The City of Ottawa is moving to allow staff and ward councillors to close some local parks at 9 p.m. in hopes of helping to enforce Ontario’s COVID-19 stay-home order.
City staff said in a memo Wednesday morning that “large public gatherings, parties and other activities” in local parks have put the public’s health at risk.
Staff have identified six to 12 parks in the city that could be subject to the earlier closing times, city manager Steve Kanellakos told reporters Wednesday, but the decisions will need sign-off from ward councillors before being put in place.
After getting the all-clear, Ottawa parks and rec staff will post signage indicating the new rules in designated green spaces later this week and enforcement will begin over the coming weekend.
Green spaces such as Mooney’s Bay and the federally managed Vincent Massey Park have been the subject of debate over the need for regulations this week after reports of disturbances in the area over the weekend.
River Coun. Riley Brockington, whose ward includes the aforementioned parks, said in an email to Global News Wednesday that he needs to “iron a few things out with staff” before instituting the earlier closing times. He was among those calling for a plan in Ottawa’s outdoor spaces this summer and pitched park capacities, an increased bylaw officer presence or curfews as possible solutions.
Mayor Jim Watson had floated instituting a curfew of 8 p.m. in city-owned parks to curb erratic behaviour. Some ward councillors and members of the public pushed back against the idea as ineffective.
The latest version of the policy will put the power in ward councillors’ hands and would drop the current park closing hours to 9 p.m. from 11 p.m. Parks will still open at 5 a.m. even if measures are put in place.
Watson told reporters the targeted approach and 9 p.m. closing time was the suggestion of staff and represented “a very good compromise.”
Residents can be ticketed if they are in specified parks after 9 p.m. under the new regulation, even for walking through, but Ottawa’s emergency services general manager Anthony Di Monte said Wednesday that officers will use “discretion” to avoid penalizing people who aren’t causing problems.
Di Monte added that while Vincent Massey Park is not under the city’s jurisdiction, the National Capital Commission, which manages the site, had told the city it will align its “posture” with Ottawa’s new approach.
While parks are already limited to exercise-use only and gatherings of more than five people outdoors is prohibited under Ontario’s stay-home order, Di Monte said the earlier closing time — which he clarified is not a “curfew” — can help bylaw officers address disturbances before they escalate.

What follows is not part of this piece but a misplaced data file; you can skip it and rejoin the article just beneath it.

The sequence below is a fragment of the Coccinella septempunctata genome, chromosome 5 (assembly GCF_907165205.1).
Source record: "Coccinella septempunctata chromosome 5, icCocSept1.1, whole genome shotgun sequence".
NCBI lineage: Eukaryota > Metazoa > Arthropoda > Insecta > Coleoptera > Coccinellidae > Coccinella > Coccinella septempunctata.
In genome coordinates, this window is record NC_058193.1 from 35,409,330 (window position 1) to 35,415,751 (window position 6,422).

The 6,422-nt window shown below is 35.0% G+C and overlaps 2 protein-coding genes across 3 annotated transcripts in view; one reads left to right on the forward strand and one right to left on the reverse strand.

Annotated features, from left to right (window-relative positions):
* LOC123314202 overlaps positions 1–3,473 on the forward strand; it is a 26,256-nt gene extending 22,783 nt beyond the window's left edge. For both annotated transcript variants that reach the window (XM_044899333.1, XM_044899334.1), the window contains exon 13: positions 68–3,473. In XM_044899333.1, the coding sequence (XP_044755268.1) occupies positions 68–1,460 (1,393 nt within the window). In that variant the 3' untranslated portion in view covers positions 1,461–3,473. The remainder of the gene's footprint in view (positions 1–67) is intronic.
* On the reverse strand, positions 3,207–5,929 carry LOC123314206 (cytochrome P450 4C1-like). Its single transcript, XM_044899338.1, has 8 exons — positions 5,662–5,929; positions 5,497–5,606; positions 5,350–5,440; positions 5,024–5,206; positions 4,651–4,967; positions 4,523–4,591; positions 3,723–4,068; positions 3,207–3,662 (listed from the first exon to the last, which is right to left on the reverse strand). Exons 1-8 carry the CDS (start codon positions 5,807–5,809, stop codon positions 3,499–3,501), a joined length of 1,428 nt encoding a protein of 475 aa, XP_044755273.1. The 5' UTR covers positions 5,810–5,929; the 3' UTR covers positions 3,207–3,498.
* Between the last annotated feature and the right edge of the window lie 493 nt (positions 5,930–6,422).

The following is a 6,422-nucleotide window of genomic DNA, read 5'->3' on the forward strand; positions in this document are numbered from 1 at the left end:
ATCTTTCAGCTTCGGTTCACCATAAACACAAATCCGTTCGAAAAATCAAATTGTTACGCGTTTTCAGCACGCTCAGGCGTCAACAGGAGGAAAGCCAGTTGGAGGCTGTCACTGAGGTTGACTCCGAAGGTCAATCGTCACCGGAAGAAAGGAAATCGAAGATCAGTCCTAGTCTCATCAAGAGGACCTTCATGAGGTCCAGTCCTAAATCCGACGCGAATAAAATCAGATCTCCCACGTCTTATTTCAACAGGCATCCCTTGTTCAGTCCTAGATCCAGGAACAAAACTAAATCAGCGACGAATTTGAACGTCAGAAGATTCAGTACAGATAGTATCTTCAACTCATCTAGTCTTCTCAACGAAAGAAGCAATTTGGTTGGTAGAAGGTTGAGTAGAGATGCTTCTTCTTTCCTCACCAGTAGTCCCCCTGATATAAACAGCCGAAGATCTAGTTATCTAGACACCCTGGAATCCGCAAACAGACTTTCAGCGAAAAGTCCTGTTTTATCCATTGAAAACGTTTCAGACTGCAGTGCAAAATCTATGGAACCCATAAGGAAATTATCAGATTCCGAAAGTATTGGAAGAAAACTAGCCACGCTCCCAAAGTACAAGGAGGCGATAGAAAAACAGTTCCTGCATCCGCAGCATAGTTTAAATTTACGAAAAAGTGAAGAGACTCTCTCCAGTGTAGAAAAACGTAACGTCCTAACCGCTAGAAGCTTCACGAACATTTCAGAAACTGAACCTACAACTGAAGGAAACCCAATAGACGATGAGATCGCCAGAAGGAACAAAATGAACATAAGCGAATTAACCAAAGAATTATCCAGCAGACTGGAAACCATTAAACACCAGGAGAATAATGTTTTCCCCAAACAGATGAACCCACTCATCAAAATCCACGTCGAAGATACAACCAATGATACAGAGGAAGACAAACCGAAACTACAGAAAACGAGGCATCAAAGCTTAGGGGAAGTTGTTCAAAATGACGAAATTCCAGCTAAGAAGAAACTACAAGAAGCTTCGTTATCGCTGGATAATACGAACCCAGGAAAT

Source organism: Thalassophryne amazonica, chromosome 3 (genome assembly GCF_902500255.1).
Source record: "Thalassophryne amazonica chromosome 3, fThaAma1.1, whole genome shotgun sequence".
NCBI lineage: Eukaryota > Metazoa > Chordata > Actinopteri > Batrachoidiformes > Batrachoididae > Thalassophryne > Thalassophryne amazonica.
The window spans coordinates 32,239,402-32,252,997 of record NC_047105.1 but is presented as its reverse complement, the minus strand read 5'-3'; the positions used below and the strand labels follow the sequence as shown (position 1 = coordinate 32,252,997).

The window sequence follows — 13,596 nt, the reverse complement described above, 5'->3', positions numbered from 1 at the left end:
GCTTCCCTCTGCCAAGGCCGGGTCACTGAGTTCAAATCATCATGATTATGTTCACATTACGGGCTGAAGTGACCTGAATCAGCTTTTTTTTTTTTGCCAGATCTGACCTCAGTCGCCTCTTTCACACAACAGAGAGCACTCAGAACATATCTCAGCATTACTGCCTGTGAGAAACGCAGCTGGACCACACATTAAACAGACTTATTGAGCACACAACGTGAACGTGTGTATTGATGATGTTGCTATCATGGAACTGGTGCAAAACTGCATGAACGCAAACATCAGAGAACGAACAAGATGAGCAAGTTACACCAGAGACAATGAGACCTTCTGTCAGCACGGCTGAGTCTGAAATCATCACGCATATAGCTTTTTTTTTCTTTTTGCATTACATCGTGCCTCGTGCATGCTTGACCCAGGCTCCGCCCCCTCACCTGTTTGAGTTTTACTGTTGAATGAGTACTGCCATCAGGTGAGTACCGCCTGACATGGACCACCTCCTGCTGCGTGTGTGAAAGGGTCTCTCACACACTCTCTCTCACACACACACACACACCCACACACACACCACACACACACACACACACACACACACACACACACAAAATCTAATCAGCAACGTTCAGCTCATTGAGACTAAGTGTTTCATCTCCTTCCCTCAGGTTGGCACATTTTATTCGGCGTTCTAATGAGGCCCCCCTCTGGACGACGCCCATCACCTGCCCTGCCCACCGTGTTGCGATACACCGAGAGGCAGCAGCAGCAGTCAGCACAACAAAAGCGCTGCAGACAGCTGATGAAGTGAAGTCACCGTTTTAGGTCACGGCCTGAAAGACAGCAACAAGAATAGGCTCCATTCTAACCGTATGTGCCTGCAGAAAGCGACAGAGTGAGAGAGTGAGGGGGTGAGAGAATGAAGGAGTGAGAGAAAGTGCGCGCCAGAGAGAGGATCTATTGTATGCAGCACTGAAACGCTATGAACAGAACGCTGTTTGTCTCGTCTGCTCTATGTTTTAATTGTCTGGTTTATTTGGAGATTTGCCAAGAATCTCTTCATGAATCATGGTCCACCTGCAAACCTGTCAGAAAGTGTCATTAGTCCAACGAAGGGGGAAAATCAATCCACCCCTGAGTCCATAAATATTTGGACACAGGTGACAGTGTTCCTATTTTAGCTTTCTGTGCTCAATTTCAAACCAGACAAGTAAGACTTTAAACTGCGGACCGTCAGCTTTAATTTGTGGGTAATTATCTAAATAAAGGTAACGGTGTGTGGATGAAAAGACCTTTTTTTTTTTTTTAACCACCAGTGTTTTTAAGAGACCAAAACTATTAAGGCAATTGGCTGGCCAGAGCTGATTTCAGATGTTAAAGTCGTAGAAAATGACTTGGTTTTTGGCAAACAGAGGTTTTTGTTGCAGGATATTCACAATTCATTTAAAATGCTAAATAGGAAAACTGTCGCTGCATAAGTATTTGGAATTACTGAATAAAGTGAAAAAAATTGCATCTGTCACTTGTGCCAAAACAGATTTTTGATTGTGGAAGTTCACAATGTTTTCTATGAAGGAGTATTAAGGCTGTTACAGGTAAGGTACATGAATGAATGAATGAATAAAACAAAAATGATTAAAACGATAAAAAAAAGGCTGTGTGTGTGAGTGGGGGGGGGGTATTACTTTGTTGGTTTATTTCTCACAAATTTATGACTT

“This gives us a tool to intervene rapidly and not wait until 11 p.m., after dark,” he said in a media availability following a meeting of Ottawa city council.
Critics of the policy have pointed out that policies of reducing the hours for public spaces can be wielded against the city’s most vulnerable residents, including people who are homeless.
Di Monte noted that the provincial order has exemptions for the unhoused, and that bylaw will attempt to find shelter for these people rather than ticket them.
But members of Ottawa’s Black community are worried this is another policy that could be weaponized against racialized residents.
Alicia-Marie LeJour, co-chair of the Ottawa Black Diaspora Coalition, told Global News this week that rules to restrict access to public spaces can contribute to the over-policing of Black bodies in the city.
The COVID-19 pandemic has already exposed these vulnerabilities locally, she said, citing the example of a Black man being punched by an Ottawa bylaw officer in a park last summer.
LeJour said the coalition is concerned that the new park rules give hypervigilant residents another “control tactic” over Black people by calling 911 or bylaw on someone walking through a park at night.
She said there are no consequences for those who call the police on Black people without cause, turning emergency response into a tool that does more harm than good to the city’s most vulnerable.
“You are weaponizing a system that is intended to keep all individuals safe,” she said.
Di Monte pushed back against characterizations that the policy could be used to target vulnerable residents and said bylaw officers know who the rules are intended to affect.
“This is about people that we saw last weekend, partying, having bonfires and drinking,” he said. “The officers understand, we all understand what this is about. This is about a public health emergency that we’re under.”
LeJour also said that the policy compounds the public health risks tied to dense housing conditions facing many of Ottawa’s Black and Indigenous residents and people of colour in the city. Many people in these communities live below the poverty line in multi-generational homes, so cutting off access to green space can exacerbate the risks of COVID-19 transmission inherent in these neighbourhoods.
“You’re now confining them into four walls and not giving them space to be outside and move around.”
She laid the blame for any undue impact from the policy at Watson’s feet, saying he has not stood up for issues affecting the Black community.
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